• # Revision:Series

## Introduction

The series of a sequence is the sum of the sequence to a certain number of terms. It is often written as Sn. So if the sequence is 2, 4, 6, 8, 10, ... , the sum to 3 terms = S3 = 2 + 4 + 6 = 12.

## The Sigma Notation

This is best explained using an example:

This is the sum of '3r' for values of 'r' from r = 1 to r = 4.

Another example:

This is the sum of '3r + 2' for r from r = 1 to r = 3.

## The General Case

This is the general case. For the sequence Ur, this means the sum of the terms obtained by substituting in 1, 2, 3, ... n in turn for r in Ur.

In the above example, Ur = 3r + 2 and n = 3.

## Arithmetic Progressions

An arithmetic progression is a sequence which increases by a common difference, d, and which has a first term, a . For example: 3, 5, 7, 9, 11, is an arithmetic progression where a = 3 and d = 2. The nth term of this sequence is 2n + 1 .

In general, the nth term of an arithmetic progression, with first term a and common difference d, is:

.

So for the sequence 3, 5, 7, 9, ...

,

which we already knew.

The sum to n terms of an arithmetic progression

### Example

Sum the first 20 terms of the sequence: 1, 3, 5, 7, 9, ... (i.e. the first 20 odd numbers).

## Geometric Progressions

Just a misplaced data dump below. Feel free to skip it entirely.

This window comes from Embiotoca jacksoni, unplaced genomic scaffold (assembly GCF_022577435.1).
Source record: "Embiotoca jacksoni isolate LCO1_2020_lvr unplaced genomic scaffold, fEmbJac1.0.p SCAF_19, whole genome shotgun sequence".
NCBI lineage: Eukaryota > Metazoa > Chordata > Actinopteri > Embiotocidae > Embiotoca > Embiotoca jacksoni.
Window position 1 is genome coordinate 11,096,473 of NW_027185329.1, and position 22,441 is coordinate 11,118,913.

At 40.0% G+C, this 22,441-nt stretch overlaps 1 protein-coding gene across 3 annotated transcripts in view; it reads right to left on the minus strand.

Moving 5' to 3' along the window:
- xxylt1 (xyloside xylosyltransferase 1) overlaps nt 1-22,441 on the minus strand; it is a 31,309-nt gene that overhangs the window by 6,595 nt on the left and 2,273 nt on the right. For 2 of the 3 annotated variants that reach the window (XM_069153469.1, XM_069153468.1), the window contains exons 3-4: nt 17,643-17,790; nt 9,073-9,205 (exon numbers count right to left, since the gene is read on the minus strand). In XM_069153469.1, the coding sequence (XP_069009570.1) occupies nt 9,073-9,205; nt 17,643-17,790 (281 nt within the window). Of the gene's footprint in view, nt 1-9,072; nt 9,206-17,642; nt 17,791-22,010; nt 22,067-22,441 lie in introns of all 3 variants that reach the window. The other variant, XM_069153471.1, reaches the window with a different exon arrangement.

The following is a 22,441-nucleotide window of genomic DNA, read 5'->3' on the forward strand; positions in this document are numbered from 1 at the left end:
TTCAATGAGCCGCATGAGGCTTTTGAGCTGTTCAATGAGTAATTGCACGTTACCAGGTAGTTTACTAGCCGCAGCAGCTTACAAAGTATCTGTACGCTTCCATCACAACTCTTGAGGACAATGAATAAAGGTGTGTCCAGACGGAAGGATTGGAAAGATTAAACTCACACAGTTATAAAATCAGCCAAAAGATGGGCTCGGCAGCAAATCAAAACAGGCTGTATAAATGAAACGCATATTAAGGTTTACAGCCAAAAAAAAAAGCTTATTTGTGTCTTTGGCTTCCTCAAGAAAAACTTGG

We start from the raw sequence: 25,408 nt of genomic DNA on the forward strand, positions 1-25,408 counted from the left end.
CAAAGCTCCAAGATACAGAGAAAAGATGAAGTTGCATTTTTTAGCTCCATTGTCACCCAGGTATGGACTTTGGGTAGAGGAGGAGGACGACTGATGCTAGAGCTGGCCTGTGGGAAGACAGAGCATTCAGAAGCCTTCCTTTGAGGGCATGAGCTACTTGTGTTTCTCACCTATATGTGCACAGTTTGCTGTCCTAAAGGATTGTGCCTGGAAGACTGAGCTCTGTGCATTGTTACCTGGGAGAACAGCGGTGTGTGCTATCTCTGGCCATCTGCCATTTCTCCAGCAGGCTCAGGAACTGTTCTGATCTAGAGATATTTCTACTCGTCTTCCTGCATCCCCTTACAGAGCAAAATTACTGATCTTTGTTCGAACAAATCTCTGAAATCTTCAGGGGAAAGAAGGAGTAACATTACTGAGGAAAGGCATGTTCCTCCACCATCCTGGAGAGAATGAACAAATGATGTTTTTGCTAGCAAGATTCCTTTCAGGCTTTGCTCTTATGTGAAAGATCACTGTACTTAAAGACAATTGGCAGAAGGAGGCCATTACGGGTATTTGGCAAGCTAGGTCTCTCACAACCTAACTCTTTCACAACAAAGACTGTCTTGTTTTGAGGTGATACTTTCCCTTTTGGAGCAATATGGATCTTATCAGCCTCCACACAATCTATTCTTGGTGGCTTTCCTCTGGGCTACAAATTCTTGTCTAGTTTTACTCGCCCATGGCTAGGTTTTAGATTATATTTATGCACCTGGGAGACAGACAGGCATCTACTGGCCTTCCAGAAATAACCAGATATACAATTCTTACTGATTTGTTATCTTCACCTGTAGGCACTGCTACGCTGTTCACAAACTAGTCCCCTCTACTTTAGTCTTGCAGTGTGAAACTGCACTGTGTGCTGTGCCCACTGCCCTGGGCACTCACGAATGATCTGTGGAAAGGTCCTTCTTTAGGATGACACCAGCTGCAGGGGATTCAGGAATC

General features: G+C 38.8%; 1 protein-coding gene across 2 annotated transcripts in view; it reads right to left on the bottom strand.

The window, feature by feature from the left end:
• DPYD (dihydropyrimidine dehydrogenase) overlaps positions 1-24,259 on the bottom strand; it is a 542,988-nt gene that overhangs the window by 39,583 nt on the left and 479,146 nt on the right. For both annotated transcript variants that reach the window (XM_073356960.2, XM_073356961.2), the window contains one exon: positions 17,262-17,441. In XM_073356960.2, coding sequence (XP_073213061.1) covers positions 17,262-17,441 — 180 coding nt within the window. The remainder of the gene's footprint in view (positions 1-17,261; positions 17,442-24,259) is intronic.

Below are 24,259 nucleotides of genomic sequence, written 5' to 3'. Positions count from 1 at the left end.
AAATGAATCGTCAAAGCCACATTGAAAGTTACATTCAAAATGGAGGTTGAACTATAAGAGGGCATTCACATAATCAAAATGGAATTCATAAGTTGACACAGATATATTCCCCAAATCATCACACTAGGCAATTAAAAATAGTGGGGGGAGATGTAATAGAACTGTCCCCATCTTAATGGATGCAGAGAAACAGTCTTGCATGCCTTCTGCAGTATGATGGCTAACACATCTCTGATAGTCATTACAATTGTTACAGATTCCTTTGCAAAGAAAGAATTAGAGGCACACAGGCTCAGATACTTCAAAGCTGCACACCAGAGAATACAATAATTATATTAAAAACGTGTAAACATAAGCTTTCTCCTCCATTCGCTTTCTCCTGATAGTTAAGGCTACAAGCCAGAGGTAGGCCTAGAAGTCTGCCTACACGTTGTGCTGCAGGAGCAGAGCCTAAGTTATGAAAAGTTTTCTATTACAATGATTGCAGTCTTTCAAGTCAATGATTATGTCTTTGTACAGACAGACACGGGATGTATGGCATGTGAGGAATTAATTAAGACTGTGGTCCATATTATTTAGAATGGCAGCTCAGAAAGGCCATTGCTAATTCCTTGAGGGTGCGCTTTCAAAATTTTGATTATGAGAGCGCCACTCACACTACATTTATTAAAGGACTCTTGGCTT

A geometric progression is a sequence where each term is r times larger than the previous term. r is known as the common ratio of the sequence. The nth term of a geometric progression, where a is the first term and r is the common ratio, is:

For example, in the following geometric progression, the first term is 1, and the common ratio is 2:

1, 2, 4, 8, 16, ...

## The sum of a geometric progression

The sum of a geometric progression is:

### Example

What is the sum of the first 5 terms of the following geometric progression: 2, 4, 8, 16, 32 ?

## The sum to infinity of a geometric progression

In geometric progressions where |r| < 1 , the sum of the sequence as n tends to infinity approaches a value. This value is equal to:

### Example

Find the sum to infinity of the following sequence:

Here, and .

Therefore, the sum to infinity is .

So every time you add another term to the above sequence, the result gets closer and closer to 1.

### Harder Example

The first, second and fifth terms of an arithmetic progression are the first three terms of a geometric progression. The third term of the arithmetic progression is 5. Find the 2 possible values for the fourth term of the geometric progression.

The first term of the arithmetic progression is: a

The second term is: a + d

The fifth term is: a + 4d

So the first three terms of the geometric progression are a, a + d and a + 4d .

In a geometric progression, there is a common ratio. So the ratio of the second term to the first term is equal to the ratio of the third term to the second term. So:

therefore or

The common ratio of the geometric progression, r, is equal to

Therefore, if ,

If ,

So the common ratio of the geometric progression is either 1 or 3 .

We are told that the third term of the arithmetic progression is 5. So:

.

Therefore, when , and when , .

So the first term of the arithmetic progression (which is equal to the first term of the geometric progression) is either 5 or 1.

Therefore, when , and .

In this case, the geometric progression is 5, 5, 5, 5, .... and so the fourth term is 5.

When , and , so the geometric progression is 1, 3, 9, 27, ... and so the fourth term is 27.

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